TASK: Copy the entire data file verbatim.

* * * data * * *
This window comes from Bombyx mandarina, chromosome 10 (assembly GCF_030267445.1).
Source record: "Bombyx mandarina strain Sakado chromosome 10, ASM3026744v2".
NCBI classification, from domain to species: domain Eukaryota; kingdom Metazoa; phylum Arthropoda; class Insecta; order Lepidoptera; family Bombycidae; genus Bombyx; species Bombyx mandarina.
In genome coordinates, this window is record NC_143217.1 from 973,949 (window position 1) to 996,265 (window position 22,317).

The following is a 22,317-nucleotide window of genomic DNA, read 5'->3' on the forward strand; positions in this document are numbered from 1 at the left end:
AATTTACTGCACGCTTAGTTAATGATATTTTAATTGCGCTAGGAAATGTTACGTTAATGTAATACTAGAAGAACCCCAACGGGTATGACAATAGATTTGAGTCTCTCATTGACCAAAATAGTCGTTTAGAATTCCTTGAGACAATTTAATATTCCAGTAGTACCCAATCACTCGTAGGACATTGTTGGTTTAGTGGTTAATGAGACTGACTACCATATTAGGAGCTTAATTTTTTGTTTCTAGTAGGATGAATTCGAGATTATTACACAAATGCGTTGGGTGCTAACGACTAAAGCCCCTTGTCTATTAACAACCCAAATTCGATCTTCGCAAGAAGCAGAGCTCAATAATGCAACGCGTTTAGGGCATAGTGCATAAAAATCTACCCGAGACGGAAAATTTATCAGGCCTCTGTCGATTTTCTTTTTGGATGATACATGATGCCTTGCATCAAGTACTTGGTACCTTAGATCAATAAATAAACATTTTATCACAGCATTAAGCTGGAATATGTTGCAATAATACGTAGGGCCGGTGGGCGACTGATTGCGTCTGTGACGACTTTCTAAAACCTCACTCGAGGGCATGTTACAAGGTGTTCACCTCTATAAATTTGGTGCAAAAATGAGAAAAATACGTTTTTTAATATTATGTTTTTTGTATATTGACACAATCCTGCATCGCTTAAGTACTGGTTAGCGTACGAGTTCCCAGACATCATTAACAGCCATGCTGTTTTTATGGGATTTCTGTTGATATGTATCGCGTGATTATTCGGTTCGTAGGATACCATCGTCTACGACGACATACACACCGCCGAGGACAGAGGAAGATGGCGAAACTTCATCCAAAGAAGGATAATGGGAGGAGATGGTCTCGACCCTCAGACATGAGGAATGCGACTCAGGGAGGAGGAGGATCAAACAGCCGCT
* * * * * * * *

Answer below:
This window comes from Bombyx mandarina, chromosome 10 (assembly GCF_030267445.1).
Source record: "Bombyx mandarina strain Sakado chromosome 10, ASM3026744v2".
NCBI classification, from domain to species: domain Eukaryota; kingdom Metazoa; phylum Arthropoda; class Insecta; order Lepidoptera; family Bombycidae; genus Bombyx; species Bombyx mandarina.
In genome coordinates, this window is record NC_143217.1 from 973,949 (window position 1) to 996,265 (window position 22,317).

The following is a 22,317-nucleotide window of genomic DNA, read 5'->3' on the forward strand; positions in this document are numbered from 1 at the left end:
AATTTACTGCACGCTTAGTTAATGATATTTTAATTGCGCTAGGAAATGTTACGTTAATGTAATACTAGAAGAACCCCAACGGGTATGACAATAGATTTGAGTCTCTCATTGACCAAAATAGTCGTTTAGAATTCCTTGAGACAATTTAATATTCCAGTAGTACCCAATCACTCGTAGGACATTGTTGGTTTAGTGGTTAATGAGACTGACTACCATATTAGGAGCTTAATTTTTTGTTTCTAGTAGGATGAATTCGAGATTATTACACAAATGCGTTGGGTGCTAACGACTAAAGCCCCTTGTCTATTAACAACCCAAATTCGATCTTCGCAAGAAGCAGAGCTCAATAATGCAACGCGTTTAGGGCATAGTGCATAAAAATCTACCCGAGACGGAAAATTTATCAGGCCTCTGTCGATTTTCTTTTTGGATGATACATGATGCCTTGCATCAAGTACTTGGTACCTTAGATCAATAAATAAACATTTTATCACAGCATTAAGCTGGAATATGTTGCAATAATACGTAGGGCCGGTGGGCGACTGATTGCGTCTGTGACGACTTTCTAAAACCTCACTCGAGGGCATGTTACAAGGTGTTCACCTCTATAAATTTGGTGCAAAAATGAGAAAAATACGTTTTTTAATATTATGTTTTTTGTATATTGACACAATCCTGCATCGCTTAAGTACTGGTTAGCGTACGAGTTCCCAGACATCATTAACAGCCATGCTGTTTTTATGGGATTTCTGTTGATATGTATCGCGTGATTATTCGGTTCGTAGGATACCATCGTCTACGACGACATACACACCGCCGAGGACAGAGGAAGATGGCGAAACTTCATCCAAAGAAGGATAATGGGAGGAGATGGTCTCGACCCTCAGACATGAGGAATGCGACTCAGGGAGGAGGAGGATCAAACAGCCGCT